The center will promote the secure adoption of emerging AI capabilities across the national security enterprise and the defense industrial base. It will also consolidate the agency’s AI and security-related activities.
3. ESXiArgs: Still in the wild
Back in February CTI sounded the alarm about the rapidly spreading ESXiArgs ransomware campaign. At the time, attackers were actively targeting VMware ESXi servers — specifically those that were unpatched and vulnerable to CVE-2021-21974.
By the middle of February, more than 500 hosts were compromised by the ESXiArgs strain, with most victims in France, the Netherlands, Germany, the U.K., and Ukraine.
What’s new with ESXiARGS?
ESXiArgs is still active and spreading, making it something to keep on your radar. Companies that have not patched their ESXi servers remain at risk of becoming victims.
VMware advises customers to upgrade to the latest supported release of vSphere components to address all disclosed vulnerabilities. VMware also recommends disabling the OpenSLP service in ESXi.
4. Bumblebee malware returns after a two-month break
In May, CTI warned how Google Ads is spreading new Bumblebee malware. Threat actors are using Google Ads to promote trojanized versions of installers for popular applications and deliver the Bumblebee malware loader to victims.
The Conti team most likely developed Bumblebee to replace the BazarLoader backdoor, making it easier for threat actors to access networks and distribute ransomware and other secondary payloads. Recent campaigns have seen the enterprise-targeting Bumblebee malware distributed through Google Ads, employing SEO poisoning to create promotions designed to appeal to users eager to facilitate the easy download of popular software, such as Zoom, Citrix Workspace, and Cisco AnyConnect.
Bumblebee’s latest campaign
After taking a summer hiatus, Bumblebee returned in September with a campaign that uses new distribution techniques.
According to Bleeping Computer, Bumblebee is now abusing 4shared WebDAV services. WebDAV is an extension of the HTTP protocol and enables clients to execute remote authoring operations like creating, accessing, updating, and deleting web server content.
Bleeping Computer reports that the latest Bumblebee campaign relies on spam emails that pretend to be scans, invoices, and notifications. The campaign attempts to lure recipients into downloading harmful attachments. Most attachments are Windows shortcut LNK files. However, there are also some ZIP archives with LNK files — meaning Bumblebee’s operators are most likely experimenting to find the best approach.
Analysts have also discovered an updated version of the Bumblebee malware loader in this campaign. The loader has switched from the WebSocket protocol to TCP for C2 communications. Furthermore, the new loader is no longer using hardcoded C2 addresses. Instead, it uses a domain generation algorithm to create 100 domains on the “.life” TLD space after execution.
From Bleeping Computer:
The domains are generated using a 64-bit static seed value, and Bumblebee connects to them by iterating through the created list until it finds one that resolves to an active C2 server IP address.
Bumblebee has been previously associated with ransomware payload distribution, including Conti and Akira, so adopting a more efficient and elusive distribution channel is a worrying development.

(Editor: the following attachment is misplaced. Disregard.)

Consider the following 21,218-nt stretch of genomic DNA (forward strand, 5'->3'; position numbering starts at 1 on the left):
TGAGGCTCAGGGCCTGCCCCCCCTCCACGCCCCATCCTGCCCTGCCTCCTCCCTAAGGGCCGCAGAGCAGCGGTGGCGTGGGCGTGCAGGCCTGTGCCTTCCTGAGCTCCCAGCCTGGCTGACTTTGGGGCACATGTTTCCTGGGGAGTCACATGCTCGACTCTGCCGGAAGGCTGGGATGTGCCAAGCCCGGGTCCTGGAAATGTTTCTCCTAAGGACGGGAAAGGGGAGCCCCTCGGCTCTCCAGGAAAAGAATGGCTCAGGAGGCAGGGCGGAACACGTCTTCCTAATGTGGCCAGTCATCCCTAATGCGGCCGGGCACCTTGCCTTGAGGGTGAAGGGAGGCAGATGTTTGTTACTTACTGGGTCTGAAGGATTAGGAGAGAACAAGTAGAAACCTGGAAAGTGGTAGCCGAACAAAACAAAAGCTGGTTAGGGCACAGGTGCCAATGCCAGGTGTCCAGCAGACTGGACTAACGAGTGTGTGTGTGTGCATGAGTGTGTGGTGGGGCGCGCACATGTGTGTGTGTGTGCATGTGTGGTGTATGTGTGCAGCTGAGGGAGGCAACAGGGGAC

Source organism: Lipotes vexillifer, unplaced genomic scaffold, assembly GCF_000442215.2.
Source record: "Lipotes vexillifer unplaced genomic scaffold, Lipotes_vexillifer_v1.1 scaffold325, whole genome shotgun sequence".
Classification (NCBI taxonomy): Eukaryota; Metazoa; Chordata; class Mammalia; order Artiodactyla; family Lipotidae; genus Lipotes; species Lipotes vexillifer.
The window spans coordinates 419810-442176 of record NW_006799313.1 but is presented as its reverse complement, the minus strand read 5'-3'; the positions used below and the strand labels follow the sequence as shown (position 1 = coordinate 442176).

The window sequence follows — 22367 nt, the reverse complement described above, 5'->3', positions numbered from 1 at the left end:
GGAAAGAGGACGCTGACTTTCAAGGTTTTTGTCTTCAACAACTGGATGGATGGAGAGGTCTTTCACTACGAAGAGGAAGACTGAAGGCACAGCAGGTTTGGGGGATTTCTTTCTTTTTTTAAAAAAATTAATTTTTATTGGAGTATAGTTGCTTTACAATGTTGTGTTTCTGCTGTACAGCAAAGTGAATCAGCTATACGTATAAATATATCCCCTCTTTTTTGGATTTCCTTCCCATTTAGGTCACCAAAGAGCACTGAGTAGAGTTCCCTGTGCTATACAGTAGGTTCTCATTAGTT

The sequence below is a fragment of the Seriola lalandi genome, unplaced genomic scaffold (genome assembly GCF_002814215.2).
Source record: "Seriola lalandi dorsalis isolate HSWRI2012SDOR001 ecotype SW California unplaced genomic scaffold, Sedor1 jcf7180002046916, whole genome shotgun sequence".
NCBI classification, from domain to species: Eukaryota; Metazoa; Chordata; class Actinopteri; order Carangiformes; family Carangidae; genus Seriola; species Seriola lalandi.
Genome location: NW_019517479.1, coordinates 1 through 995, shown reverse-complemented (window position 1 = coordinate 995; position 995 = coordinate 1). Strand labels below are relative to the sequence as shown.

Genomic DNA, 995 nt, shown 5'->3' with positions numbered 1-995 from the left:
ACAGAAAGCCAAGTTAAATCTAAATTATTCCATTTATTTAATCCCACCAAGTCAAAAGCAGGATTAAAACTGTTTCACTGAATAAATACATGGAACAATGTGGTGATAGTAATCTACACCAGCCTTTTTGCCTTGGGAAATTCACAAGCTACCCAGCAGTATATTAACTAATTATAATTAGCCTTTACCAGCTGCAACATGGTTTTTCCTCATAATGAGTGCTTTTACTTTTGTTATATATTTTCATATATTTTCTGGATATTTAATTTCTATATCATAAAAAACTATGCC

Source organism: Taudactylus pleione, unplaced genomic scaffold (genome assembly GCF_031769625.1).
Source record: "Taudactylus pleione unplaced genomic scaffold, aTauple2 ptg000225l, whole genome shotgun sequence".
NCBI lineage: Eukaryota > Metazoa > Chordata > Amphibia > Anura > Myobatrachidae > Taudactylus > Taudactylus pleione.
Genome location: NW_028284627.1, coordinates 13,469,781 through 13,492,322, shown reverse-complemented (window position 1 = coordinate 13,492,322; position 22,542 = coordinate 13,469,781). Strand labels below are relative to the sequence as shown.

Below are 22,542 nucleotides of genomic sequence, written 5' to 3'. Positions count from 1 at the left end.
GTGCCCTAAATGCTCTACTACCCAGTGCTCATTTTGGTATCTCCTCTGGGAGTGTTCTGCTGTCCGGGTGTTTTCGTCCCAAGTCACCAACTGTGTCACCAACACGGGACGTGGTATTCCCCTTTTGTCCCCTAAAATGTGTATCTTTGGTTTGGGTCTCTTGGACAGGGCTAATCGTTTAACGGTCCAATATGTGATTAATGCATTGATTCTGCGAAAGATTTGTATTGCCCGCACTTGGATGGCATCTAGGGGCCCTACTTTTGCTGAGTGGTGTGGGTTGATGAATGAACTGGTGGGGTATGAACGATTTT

Also, adopting DGA makes it harder to map Bumblebee’s infrastructure, block its domains, and significantly disrupt its operations, adding additional complexity in implementing preventive action against the malware loader.
5. Andariel deploys numerous malware strains in attacks
A July CTI update explained how the North Korea-backed threat actor tracked as Andariel deployed EarlyRat malware during 2022 in a series of cyberattacks exploiting the Log4j vulnerability.
Andariel — also known as Silent Chollima and Stonefly — is a sub-group of North Korea’s Lazarus Group APT actor. The group routinely engages in cyberespionage operations aimed at foreign government and military entities of strategic interest to North Korea. Andariel mainly generates revenue and supports the North Korean government’s military operations.
Andariel’s primary targets include financial institutions, defense contractors, universities, government agencies, energy companies, and cybersecurity vendors.
Researchers issue a new Andariel warning
Andariel has recently been detected using various malicious tools and tactics in cyberattacks against target organizations.
For example, the group uses spear-phishing, supply chain attacks, and watering holes to launch payloads. Andariel also uses a mix of malware families such as Gh0st RAT, NukeSped, DTrack, YamaBot, Phandoor, Rifdoor, Andarat, TigerRAT (along with successor MagicRAT) and Andaratm. Plus, the group is using new strains such as Black RAT, Goat RAT, AndarLoader, and DurianBeacon. Black RAT and Goat RAT are written in Go, while AndarLoader is written in .NET. DurianBeacon uses Go and Rust.
From the AhnLab Security Emergency Response Center (ASEC):
The Andariel group is one of the highly active threat groups targeting Korea along with Kimsuky and Lazarus. The group launched attacks to gain information related to national security in the early days but now carries out attacks for financial gains.
For a deep dive into Andariel’s latest attack activities, check out ASEC’s full report.
6. Ransomware remains a top enterprise threat
In a July report, CTI revealed how ransomware attacks and payments are skyrocketing with researchers observing an overall rise in the number of successful payments both big and small. According to Chainalysis, ransomware is on track to break previous records.
Ransomware is the one form of cryptocurrency-based crime on the rise so far in 2023,” reads the Chainalysis report. “In fact, ransomware attackers are on pace for their second-biggest year ever, having extorted at least $449.1 million through June.
Ransomware continues to accelerate